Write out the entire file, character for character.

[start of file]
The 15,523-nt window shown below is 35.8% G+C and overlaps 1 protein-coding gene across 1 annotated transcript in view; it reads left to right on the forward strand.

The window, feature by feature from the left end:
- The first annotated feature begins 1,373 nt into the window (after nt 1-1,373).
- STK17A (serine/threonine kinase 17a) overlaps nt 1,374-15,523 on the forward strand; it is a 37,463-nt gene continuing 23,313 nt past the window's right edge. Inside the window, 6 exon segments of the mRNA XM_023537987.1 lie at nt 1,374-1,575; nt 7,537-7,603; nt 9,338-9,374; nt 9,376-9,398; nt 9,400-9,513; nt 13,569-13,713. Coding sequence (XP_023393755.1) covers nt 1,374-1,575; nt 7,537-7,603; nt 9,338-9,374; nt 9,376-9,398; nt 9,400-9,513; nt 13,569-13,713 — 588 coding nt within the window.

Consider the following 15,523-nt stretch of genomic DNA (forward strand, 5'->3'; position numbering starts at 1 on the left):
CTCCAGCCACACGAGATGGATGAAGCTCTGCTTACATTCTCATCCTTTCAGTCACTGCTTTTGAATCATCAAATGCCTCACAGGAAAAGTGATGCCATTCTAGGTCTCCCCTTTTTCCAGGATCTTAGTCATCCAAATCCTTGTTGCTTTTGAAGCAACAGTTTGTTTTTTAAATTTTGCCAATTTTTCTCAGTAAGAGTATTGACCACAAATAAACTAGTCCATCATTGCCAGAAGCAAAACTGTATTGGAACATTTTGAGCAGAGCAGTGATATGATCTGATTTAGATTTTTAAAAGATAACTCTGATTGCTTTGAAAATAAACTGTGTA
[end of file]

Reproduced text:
The 15,523-nt window shown below is 35.8% G+C and overlaps 1 protein-coding gene across 1 annotated transcript in view; it reads left to right on the forward strand.

The window, feature by feature from the left end:
- The first annotated feature begins 1,373 nt into the window (after nt 1-1,373).
- STK17A (serine/threonine kinase 17a) overlaps nt 1,374-15,523 on the forward strand; it is a 37,463-nt gene continuing 23,313 nt past the window's right edge. Inside the window, 6 exon segments of the mRNA XM_023537987.1 lie at nt 1,374-1,575; nt 7,537-7,603; nt 9,338-9,374; nt 9,376-9,398; nt 9,400-9,513; nt 13,569-13,713. Coding sequence (XP_023393755.1) covers nt 1,374-1,575; nt 7,537-7,603; nt 9,338-9,374; nt 9,376-9,398; nt 9,400-9,513; nt 13,569-13,713 — 588 coding nt within the window.

Consider the following 15,523-nt stretch of genomic DNA (forward strand, 5'->3'; position numbering starts at 1 on the left):
CTCCAGCCACACGAGATGGATGAAGCTCTGCTTACATTCTCATCCTTTCAGTCACTGCTTTTGAATCATCAAATGCCTCACAGGAAAAGTGATGCCATTCTAGGTCTCCCCTTTTTCCAGGATCTTAGTCATCCAAATCCTTGTTGCTTTTGAAGCAACAGTTTGTTTTTTAAATTTTGCCAATTTTTCTCAGTAAGAGTATTGACCACAAATAAACTAGTCCATCATTGCCAGAAGCAAAACTGTATTGGAACATTTTGAGCAGAGCAGTGATATGATCTGATTTAGATTTTTAAAAGATAACTCTGATTGCTTTGAAAATAAACTGTGTA